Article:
Growing evidence that migrants crossing illegally from Myanmar to find work in Thailand have created the current surge in coronavirus here has persuaded the Bangkok government to remove the fear of prosecution from them. Undocumented workers from Myanmar, Laos and Cambodia are instructed to record their details at the Foreign Workers Employment Agency (FWEA), a privatized network which handles registration nationwide on behalf of the immigration authorities.
Thailand has always been dependent on guest workers from neighboring countries to fill labour shortages here, especially in the construction, fishing, factory and retail sectors. Recent government figures reveal that there are now about 400,000 documented workers from Myanmar, Laos and Cambodia in employment. The number of unregistered, illegal workers may be a similar number. Many legal and undocumented labourers left Thailand shortly before the land borders were closed during the Covid-19 crisis last spring.
Although the frontier immigration posts remain closed for most purposes, they are still open to accept a small number of wannabe workers from the listed countries. Those proceeding through immigrant checkpoints are checked for coronavirus and housed in compulsory quarantine for two weeks, mostly hotels near border areas. But the immigrants or their potential employers in Thailand must pay for these services. The expense has boosted traffic in illegals who cross the leaky borders, often marked by a river, on their own or are shepherded by gangs or corrupt officials in return for a fee. Some entrants don’t even have a passport or identifying documentation.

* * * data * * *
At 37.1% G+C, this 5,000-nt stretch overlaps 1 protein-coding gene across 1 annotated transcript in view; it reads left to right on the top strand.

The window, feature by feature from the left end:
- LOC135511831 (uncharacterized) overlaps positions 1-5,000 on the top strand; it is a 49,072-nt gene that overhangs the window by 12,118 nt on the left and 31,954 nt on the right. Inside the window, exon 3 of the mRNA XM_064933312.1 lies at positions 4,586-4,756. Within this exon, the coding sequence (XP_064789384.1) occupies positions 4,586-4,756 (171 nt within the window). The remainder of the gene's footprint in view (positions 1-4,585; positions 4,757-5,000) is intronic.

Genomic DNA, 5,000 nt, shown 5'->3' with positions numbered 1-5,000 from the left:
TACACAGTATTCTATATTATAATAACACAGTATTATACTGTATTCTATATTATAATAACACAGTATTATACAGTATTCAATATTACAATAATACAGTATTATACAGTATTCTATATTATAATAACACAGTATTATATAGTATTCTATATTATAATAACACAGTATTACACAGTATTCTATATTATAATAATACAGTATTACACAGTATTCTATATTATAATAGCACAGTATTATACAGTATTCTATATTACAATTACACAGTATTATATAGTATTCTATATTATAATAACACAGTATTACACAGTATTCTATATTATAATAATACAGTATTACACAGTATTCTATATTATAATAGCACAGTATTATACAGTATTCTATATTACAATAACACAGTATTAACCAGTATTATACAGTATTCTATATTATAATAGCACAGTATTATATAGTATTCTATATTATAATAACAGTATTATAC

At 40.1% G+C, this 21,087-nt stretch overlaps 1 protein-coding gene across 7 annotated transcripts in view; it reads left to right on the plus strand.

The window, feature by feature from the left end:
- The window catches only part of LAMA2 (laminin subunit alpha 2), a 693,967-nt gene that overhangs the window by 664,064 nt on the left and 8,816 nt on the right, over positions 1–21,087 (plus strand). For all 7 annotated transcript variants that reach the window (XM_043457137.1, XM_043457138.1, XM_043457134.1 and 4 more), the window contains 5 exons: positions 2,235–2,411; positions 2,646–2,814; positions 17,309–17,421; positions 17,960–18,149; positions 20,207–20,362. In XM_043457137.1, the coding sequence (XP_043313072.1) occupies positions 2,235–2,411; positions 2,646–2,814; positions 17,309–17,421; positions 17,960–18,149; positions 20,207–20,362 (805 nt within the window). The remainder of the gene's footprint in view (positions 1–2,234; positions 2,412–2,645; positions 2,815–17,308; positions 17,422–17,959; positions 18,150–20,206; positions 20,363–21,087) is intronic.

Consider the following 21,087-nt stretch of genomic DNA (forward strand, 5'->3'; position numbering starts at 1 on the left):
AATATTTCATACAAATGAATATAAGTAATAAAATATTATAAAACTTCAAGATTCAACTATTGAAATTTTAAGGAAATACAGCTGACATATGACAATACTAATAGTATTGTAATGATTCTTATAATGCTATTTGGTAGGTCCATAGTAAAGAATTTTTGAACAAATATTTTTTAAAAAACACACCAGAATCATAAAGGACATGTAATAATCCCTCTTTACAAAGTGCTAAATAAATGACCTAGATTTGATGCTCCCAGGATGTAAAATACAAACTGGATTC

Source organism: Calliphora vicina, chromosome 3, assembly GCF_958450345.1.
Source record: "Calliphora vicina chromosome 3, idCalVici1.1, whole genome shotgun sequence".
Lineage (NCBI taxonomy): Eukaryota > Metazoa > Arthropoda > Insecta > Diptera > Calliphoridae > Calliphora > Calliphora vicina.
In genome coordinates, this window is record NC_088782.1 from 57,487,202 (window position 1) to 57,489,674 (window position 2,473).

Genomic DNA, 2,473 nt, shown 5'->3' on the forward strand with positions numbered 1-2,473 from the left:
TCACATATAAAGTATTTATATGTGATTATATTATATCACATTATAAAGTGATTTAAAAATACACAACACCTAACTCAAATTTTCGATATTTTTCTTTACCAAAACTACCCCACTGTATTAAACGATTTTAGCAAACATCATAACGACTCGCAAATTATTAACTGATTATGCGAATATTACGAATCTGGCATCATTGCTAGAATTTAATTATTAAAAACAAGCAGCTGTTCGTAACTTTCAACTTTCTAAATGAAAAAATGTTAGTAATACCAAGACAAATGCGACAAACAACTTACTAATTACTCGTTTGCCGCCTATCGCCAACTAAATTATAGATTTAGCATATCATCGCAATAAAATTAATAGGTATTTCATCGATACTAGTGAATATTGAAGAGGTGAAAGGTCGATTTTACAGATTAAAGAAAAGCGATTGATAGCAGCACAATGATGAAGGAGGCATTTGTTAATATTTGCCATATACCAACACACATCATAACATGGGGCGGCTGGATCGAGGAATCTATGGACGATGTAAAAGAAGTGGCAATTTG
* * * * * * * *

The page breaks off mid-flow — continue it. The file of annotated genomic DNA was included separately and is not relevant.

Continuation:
The Thai government has now agreed to use section 17 of the immigration act to make the registration of illegal workers possible at an FWEA office without fear of prosecution and deportation. They will be given pink cards (permission to work in low-skilled jobs) and found employment where necessary. Most importantly, they will undergo a Covid-19 test and be required to follow strict virus control protocols. However, one worry is that most guest workers live in close proximity in camp sites or cheap hotels where social distancing is problematical. Thai health authorities are promising regular checks.
By contrast, the number of international travellers arriving by air is quite small. New government figures indicate that, in the calendar year 2020, about 150,000 Thais and 55,000 foreigners have landed at Bangkok on repatriation or semi-commercial flights and been quarantined for the regulatory two weeks. But less than 2,000 individuals – 0.75 percent of the total – have been found to be infected on arrival or during their confinement. These statistics lend force to the argument that the country’s land borders, rather than airports, pose the real threat from the virus.
The 55,000 foreigners arriving by air have all provided voluminous documentation to obtain their mandatory certificate of entry from the local Thai embassy overseas. They are mostly individuals with permanent residency here (holding a police red book), those with responsibility for a Thai spouse/family and holders of work permits. A smaller group comprises foreign students and medical tourists, together with condominium owners and serious investors.
The introduction of tourist visas several weeks ago, including the Special Tourist Visa and the inclusion of the Elite visa as a route to entry, has not so far had a significant effect on numbers. The total from these sources is 917 Chinese passport holders, 978 Europeans/Americans and 376 from Asean member-countries. Thailand is currently the only country in Southeast Asia offering tourist visas at embassies worldwide. But the future of international tourism now looks very bleak unless and until there is a mass vaccination program or a less cumbersome testing procedure which can give a result in minutes rather than hours or days. Challenging months lie ahead. Very challenging.